Research Overview

Research in our group is focused on developing an understanding of the molecular interactions at interfaces. These interfaces include solid-liquid, solid-gas and more complex interfaces encountered in surfactant mesophases and biological membranes. We use modeling techniques ranging from ab initio methods to study interactions at the electronic scale, molecular modeling methods to study the atomistic and mesoscale as well as continuum models to study heat and mass transport. A brief description of ongoing research is given below.

1. Confined Fluids and Nanomaterials for Energy

When a fluid is confined to nanometer dimensions or restricted due to the presence of a surface, the structure and dynamics of the fluid are considerably altered. We are interested in understanding confined fluid structure and thermodynamics relevant to gas separations using zeolites, metal organic frameworks (MOFs) and porous carbons. We also study fluids adjacent to more complex interfaces, such as biological membranes and reverse micelles. Using a combination of ab intio and Monte Carlo methods we are exploring novel aspects of functionalized graphene for methane and carbon dioxide storage, developing onboard storage solutions and studying rotational and translation dynamics for hydration water in reverse micelles and bilayer membranes.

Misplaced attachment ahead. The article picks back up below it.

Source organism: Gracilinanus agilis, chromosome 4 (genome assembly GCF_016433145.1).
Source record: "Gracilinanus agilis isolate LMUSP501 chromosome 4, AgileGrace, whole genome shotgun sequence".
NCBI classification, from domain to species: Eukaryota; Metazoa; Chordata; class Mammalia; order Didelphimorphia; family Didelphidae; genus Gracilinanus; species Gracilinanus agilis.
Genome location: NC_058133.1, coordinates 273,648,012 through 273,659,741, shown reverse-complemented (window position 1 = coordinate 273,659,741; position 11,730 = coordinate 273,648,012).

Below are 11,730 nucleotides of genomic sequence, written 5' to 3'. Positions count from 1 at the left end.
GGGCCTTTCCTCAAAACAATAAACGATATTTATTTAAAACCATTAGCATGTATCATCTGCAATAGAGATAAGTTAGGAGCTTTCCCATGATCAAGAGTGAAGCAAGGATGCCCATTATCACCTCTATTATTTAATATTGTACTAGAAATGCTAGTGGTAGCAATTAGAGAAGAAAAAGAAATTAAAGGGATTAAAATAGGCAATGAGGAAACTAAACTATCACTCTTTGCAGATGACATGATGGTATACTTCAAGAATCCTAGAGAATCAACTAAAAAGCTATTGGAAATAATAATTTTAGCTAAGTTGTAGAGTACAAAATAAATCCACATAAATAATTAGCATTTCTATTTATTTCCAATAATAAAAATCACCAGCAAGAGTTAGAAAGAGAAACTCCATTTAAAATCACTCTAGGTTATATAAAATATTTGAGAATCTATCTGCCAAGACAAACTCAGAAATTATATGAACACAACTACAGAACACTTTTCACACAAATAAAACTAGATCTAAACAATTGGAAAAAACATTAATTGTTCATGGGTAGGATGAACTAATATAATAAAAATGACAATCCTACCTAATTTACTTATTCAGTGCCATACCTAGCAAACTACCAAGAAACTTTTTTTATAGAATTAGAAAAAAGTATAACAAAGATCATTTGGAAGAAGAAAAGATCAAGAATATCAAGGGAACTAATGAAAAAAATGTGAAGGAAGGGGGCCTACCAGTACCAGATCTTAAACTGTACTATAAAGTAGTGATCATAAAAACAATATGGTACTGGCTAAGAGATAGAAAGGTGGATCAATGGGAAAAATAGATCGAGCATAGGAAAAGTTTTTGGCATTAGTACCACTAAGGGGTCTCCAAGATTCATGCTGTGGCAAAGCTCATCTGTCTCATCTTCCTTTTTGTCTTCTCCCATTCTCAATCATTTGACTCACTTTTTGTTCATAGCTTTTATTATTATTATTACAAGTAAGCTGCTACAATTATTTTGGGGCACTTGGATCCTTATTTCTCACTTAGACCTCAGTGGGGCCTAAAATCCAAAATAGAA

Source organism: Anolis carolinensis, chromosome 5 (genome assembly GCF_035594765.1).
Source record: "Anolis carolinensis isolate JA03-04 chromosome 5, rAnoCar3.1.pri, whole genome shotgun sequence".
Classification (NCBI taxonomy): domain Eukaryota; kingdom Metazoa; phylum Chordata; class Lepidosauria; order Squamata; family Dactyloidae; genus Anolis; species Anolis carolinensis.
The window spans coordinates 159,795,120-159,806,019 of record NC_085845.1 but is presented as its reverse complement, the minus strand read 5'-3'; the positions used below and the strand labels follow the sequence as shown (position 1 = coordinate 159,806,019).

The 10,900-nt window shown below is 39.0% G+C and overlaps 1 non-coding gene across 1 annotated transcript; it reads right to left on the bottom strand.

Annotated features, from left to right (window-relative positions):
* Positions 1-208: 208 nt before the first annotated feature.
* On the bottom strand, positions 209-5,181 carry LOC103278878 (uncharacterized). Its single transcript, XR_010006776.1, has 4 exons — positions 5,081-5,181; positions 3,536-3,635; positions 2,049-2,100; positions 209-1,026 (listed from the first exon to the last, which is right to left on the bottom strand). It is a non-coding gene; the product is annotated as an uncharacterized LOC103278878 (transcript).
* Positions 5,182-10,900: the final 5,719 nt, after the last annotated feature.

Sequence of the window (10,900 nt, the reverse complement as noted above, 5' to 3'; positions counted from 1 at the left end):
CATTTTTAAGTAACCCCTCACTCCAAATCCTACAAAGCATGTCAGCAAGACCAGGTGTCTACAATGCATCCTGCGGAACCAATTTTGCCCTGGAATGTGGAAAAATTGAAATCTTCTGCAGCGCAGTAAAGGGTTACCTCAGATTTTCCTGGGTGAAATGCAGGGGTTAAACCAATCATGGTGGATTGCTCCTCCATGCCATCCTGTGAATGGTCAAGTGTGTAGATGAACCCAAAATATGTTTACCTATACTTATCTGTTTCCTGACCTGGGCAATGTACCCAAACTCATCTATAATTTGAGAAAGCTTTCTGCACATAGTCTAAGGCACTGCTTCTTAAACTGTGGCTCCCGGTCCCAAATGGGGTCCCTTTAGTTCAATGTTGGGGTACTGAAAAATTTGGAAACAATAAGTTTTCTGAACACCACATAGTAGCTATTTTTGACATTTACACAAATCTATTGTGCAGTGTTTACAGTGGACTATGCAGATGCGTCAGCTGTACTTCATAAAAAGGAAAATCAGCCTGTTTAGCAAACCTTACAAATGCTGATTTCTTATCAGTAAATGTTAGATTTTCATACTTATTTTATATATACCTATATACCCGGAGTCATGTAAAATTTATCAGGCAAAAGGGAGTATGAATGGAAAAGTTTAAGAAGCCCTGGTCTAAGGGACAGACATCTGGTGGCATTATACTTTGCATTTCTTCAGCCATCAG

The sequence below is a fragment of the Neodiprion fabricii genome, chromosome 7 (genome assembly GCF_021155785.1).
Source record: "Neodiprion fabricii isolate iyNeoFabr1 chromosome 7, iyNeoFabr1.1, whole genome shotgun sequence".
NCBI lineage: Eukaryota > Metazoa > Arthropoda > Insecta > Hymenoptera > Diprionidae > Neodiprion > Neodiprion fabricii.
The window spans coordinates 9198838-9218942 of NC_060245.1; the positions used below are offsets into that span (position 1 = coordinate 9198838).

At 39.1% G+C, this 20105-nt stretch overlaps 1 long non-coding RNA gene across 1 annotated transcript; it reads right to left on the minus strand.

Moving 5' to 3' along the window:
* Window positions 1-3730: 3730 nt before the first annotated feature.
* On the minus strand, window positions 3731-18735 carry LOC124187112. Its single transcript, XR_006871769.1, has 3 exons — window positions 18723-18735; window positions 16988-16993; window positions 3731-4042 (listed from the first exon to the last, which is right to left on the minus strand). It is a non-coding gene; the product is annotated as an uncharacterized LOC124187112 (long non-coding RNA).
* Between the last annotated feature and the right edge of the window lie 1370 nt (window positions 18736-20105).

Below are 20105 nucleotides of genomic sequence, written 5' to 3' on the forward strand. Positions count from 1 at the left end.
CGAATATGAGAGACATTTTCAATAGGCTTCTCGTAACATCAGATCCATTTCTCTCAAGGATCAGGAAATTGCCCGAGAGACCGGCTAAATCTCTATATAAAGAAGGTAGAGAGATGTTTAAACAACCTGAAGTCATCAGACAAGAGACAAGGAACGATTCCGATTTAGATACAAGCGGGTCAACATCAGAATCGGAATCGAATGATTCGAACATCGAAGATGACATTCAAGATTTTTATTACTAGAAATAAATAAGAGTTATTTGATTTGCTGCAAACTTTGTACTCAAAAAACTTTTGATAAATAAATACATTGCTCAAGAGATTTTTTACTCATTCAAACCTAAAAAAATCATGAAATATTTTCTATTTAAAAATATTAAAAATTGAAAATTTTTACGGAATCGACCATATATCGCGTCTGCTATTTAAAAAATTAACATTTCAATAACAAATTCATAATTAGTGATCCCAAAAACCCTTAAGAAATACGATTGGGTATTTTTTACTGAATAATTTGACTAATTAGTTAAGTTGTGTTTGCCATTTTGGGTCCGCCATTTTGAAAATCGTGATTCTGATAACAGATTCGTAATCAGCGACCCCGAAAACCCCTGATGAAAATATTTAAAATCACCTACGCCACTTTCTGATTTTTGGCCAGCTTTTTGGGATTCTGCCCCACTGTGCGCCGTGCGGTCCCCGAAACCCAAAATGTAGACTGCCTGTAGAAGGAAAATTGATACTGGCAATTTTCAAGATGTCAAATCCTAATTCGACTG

2. Cell Membranes and Soft Interfaces

Biological membranes are a critical component of all living systems, providing a dynamic enclosure to the cellular environment using its tailored chemical and mechanical properties. The membrane primarily consists of a lipid bilayer which imparts a variety of specific functional capabilities. Using a combination of theoretical, simulation and experimental methods, research in this area is focused on understanding the mechanism of pore forming toxins and interactions of nanoparticles on supported membrane platforms, vesicles and RBCs. Pore forming toxins are essentially proteins that attack the living cell membrane through a process of membrane binding and oligomerization. The precise mechanism for pore formation and ensuing effects on the membrane mechanical properties or mechanical stability of cells that undergo lysis is poorly understood. The interactions of proteins and nanoparticles with bilayer membranes have implications in developing novel drug and gene therapies.


Melting of a polymer grafted bilayer membrane using dissipative particle dynamics

Contact Us

Department of Chemical Engineering,

Indian Institute of Science, Bangalore.

Fax: +91-80-2360-8121